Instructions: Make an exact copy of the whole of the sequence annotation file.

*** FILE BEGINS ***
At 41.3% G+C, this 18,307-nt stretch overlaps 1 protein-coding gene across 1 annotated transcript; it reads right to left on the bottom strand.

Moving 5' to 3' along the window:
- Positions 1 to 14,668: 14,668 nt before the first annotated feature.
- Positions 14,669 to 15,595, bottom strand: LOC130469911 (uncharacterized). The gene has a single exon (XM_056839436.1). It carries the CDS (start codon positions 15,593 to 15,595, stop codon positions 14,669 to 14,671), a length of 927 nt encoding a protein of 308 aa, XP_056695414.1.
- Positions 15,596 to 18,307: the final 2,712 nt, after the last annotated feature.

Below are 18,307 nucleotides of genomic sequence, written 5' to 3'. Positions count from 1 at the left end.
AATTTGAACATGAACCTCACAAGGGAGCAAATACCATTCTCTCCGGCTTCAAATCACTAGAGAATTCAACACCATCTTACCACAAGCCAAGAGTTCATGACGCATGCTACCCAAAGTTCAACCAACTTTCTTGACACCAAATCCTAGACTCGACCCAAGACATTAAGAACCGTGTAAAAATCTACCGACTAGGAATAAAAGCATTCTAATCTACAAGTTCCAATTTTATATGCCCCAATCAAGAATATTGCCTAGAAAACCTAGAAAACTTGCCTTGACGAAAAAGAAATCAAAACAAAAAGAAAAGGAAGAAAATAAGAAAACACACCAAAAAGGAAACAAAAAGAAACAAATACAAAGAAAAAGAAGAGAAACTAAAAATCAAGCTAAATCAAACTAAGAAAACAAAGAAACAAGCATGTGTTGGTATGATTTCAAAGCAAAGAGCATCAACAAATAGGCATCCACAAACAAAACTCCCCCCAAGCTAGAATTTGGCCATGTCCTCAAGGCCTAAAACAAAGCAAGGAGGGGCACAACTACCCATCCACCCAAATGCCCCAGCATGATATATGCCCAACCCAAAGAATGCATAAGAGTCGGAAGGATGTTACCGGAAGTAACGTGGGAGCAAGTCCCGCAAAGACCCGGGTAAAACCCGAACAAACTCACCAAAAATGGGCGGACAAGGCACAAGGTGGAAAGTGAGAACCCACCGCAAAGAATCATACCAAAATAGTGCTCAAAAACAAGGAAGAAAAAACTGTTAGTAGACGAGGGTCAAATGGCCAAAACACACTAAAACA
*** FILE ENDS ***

At 41.3% G+C, this 18,307-nt stretch overlaps 1 protein-coding gene across 1 annotated transcript; it reads right to left on the bottom strand.

Moving 5' to 3' along the window:
- Positions 1 to 14,668: 14,668 nt before the first annotated feature.
- Positions 14,669 to 15,595, bottom strand: LOC130469911 (uncharacterized). The gene has a single exon (XM_056839436.1). It carries the CDS (start codon positions 15,593 to 15,595, stop codon positions 14,669 to 14,671), a length of 927 nt encoding a protein of 308 aa, XP_056695414.1.
- Positions 15,596 to 18,307: the final 2,712 nt, after the last annotated feature.

Below are 18,307 nucleotides of genomic sequence, written 5' to 3'. Positions count from 1 at the left end.
AATTTGAACATGAACCTCACAAGGGAGCAAATACCATTCTCTCCGGCTTCAAATCACTAGAGAATTCAACACCATCTTACCACAAGCCAAGAGTTCATGACGCATGCTACCCAAAGTTCAACCAACTTTCTTGACACCAAATCCTAGACTCGACCCAAGACATTAAGAACCGTGTAAAAATCTACCGACTAGGAATAAAAGCATTCTAATCTACAAGTTCCAATTTTATATGCCCCAATCAAGAATATTGCCTAGAAAACCTAGAAAACTTGCCTTGACGAAAAAGAAATCAAAACAAAAAGAAAAGGAAGAAAATAAGAAAACACACCAAAAAGGAAACAAAAAGAAACAAATACAAAGAAAAAGAAGAGAAACTAAAAATCAAGCTAAATCAAACTAAGAAAACAAAGAAACAAGCATGTGTTGGTATGATTTCAAAGCAAAGAGCATCAACAAATAGGCATCCACAAACAAAACTCCCCCCAAGCTAGAATTTGGCCATGTCCTCAAGGCCTAAAACAAAGCAAGGAGGGGCACAACTACCCATCCACCCAAATGCCCCAGCATGATATATGCCCAACCCAAAGAATGCATAAGAGTCGGAAGGATGTTACCGGAAGTAACGTGGGAGCAAGTCCCGCAAAGACCCGGGTAAAACCCGAACAAACTCACCAAAAATGGGCGGACAAGGCACAAGGTGGAAAGTGAGAACCCACCGCAAAGAATCATACCAAAATAGTGCTCAAAAACAAGGAAGAAAAAACTGTTAGTAGACGAGGGTCAAATGGCCAAAACACACTAAAACA